Since the debate on this issue in Committee, we have given this matter further careful consideration. It has been discussed on several occasions by the national group, and has been raised by the Home Secretary’s ministerial task force on Rotherham. However, we have not yet come to a firm decision on the matter. This is not surprising given the complexity of the issue. Research is inconclusive in determining whether mandatory reporting regimes help, hinder or simply make no difference to child safeguarding outcomes. In the USA, Canada and Australia, mandatory reporting legislation has been accompanied by significant increases in the number of referrals of suspected child abuse and neglect made to the authorities, a large percentage of which have not been substantiated. That was the point made by the noble Baroness, Lady Howarth of Breckland.

There is a real risk that, in introducing a duty, we would divert child protection services from the task of increasing the safety of our most vulnerable children to evidence gathering and investigation of cases that are eventually unsubstantiated and which often lead to significant disruption of family life. Additionally, there is evidence to suggest that existing mandatory reporting regimes can lead to unintended consequences, such as creating a culture of reporting rather than acting—a point made by the noble Lord, Lord Rosser—and dissuading children from disclosing incidents for fear of being forced into hostile legal proceedings. That point was touched upon by my noble friend Lady Benjamin, who talked about the need to give people the courage to come forward and recognise that they are the victims of this and should certainly have no shame in coming forward.

I recognise that there are contrary views on the utility of introducing a statutory duty of the kind set out in my noble friend’s amendment, and some of those views have been raised this afternoon. I firmly believe that, given the conflicting evidence of the impact of such a duty and the concerns expressed by groups such as the NSPCC in its advice on this and the General Medical Council—though taking into account the practitioner’s perspective that the noble Baroness, Lady Finlay, brought to this debate—it would be perhaps a leap in the dark to legislate on this issue right now in this Bill. It is right that, before coming to a final decision on this issue, we listen to the views of the many stakeholders and experts, including victims’ groups, who quite rightly hold strong opinions on this.

I can therefore advise the House that we will now hold a full public consultation on the issue of mandatory reporting. We will consult broadly on the advisability, risk, nature and scope of any reporting duty, including questions on which forms of abuse it should apply to, and to whom it should attach. I should emphasise that the Government will look at all the responses they receive with an open mind. It will be a thorough, open and transparent consultation with a rigorous evaluation of the responses. Although hitherto the Government, like the Opposition, have taken the view that we have concerns about the specific wording of this amendment, we are entering into this consultation in good faith, in our desire to evaluate the evidence that comes forward.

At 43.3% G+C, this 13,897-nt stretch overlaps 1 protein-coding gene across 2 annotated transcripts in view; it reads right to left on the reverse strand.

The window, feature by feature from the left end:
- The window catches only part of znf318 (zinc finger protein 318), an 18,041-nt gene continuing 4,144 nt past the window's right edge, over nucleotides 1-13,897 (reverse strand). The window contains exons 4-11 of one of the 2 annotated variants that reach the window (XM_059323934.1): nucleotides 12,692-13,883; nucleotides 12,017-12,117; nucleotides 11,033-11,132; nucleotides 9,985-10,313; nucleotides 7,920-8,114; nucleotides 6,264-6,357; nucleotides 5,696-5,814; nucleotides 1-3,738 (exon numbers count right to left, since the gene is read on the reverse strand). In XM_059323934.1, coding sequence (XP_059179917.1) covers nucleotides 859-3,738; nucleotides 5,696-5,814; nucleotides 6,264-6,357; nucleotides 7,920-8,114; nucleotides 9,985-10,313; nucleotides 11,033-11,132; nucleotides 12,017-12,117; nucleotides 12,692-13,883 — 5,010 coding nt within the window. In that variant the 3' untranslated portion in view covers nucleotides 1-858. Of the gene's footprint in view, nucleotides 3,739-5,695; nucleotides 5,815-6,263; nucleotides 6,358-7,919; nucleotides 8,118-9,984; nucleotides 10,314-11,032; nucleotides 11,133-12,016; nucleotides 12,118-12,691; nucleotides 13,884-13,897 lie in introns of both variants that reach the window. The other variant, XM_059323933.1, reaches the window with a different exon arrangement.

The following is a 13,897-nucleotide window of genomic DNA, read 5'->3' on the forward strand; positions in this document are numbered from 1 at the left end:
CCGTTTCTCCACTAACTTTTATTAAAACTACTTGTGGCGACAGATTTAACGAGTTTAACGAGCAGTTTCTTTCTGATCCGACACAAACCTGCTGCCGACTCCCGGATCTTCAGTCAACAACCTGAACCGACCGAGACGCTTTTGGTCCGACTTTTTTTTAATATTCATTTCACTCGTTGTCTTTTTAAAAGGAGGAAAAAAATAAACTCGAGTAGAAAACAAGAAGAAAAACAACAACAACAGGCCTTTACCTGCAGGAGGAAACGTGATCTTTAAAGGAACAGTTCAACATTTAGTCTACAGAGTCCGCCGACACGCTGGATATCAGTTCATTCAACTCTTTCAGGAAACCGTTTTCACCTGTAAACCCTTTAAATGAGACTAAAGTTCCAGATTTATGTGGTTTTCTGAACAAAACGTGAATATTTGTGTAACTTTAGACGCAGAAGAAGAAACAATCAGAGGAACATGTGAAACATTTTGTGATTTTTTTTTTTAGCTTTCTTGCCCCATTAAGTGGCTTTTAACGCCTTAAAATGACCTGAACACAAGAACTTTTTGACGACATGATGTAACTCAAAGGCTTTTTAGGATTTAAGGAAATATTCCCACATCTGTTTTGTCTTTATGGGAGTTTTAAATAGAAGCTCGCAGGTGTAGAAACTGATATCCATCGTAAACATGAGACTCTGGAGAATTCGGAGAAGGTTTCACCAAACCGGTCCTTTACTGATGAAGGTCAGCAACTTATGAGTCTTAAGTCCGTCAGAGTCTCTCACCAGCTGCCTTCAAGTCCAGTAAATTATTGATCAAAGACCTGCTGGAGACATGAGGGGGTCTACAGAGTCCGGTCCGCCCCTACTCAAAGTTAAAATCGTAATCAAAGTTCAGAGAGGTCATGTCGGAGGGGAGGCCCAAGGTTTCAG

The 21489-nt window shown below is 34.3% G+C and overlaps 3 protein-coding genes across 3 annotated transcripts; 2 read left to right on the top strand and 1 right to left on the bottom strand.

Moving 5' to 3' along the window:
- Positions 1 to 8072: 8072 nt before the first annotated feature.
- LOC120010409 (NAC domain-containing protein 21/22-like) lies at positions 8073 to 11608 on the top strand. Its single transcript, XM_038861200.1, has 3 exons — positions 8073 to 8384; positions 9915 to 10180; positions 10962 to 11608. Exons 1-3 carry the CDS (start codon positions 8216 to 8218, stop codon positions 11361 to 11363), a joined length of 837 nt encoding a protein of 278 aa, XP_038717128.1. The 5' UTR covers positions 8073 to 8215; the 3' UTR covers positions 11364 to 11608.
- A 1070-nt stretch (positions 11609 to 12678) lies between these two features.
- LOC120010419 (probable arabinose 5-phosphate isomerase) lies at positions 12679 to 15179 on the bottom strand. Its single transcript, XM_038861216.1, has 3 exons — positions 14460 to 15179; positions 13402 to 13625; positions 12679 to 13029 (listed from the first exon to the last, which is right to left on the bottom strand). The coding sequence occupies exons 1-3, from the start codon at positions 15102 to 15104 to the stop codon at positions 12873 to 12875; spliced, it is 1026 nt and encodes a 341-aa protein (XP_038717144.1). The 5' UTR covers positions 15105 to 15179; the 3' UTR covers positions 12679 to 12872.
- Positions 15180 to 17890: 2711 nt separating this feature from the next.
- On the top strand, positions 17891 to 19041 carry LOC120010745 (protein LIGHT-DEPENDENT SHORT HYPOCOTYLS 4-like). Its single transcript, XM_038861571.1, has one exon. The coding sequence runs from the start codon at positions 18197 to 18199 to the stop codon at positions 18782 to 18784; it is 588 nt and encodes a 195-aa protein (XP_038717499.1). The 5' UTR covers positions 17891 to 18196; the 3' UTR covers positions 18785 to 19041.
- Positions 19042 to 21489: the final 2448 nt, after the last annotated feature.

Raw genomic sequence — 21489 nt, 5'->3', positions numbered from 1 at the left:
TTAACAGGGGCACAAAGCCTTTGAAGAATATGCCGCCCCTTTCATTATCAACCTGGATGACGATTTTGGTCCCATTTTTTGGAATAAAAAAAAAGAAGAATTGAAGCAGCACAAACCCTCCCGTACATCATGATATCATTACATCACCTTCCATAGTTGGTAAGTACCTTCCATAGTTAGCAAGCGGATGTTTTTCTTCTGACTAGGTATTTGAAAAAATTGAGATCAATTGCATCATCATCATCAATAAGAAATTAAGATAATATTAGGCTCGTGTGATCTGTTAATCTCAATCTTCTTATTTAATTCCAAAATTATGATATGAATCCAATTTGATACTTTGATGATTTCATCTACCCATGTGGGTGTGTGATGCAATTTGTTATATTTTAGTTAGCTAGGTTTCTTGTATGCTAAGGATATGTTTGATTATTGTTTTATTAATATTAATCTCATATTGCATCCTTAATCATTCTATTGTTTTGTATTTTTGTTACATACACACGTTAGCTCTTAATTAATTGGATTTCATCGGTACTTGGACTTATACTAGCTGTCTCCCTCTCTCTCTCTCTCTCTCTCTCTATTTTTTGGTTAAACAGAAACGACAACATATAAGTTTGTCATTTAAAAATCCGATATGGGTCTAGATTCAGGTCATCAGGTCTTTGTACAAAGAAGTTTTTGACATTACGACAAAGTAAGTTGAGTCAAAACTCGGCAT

The views of noble Lords will of course be very welcome indeed. There is a tremendous amount of personal knowledge and expertise in this House, and I accept the comments made by the right reverend Prelate the Bishop of Durham in that regard. I would further encourage other Members to make their opinions heard. We intend to launch the consultation as soon as possible. Given the significance of the issue, it will run for the full 12 weeks. We will undertake to report back to Parliament on the results. I hope that this commitment and the spirit in which is it offered to my noble friend will leave her reassured about the Government’s resolve to probe this serious issue by this commitment to consult.

The Government recognise concerns about the current safeguarding system. We are not complacent about that. We understand the public’s anxiety, which has been raised by many Members, about the potential underreporting of abuse and the scale of it. Reference was made to the 50,000 figure that was used by Keith Bristow of the National Crime Agency. We are deeply shocked by the scale of what we are uncovering, both in terms of services and in the online environment.

It is right that we should take further time to listen to the views of all those with an interest—those who will be directly affected by such a measure of mandatory reporting. I hope that my noble friend will be reassured that the Government absolutely share her objective of enhancing the protection of children and vulnerable adults, but that we have to be absolutely certain that we get it right. The consequences of not doing so are potentially very serious. On that basis, I ask my noble friend to consider withdrawing her amendment.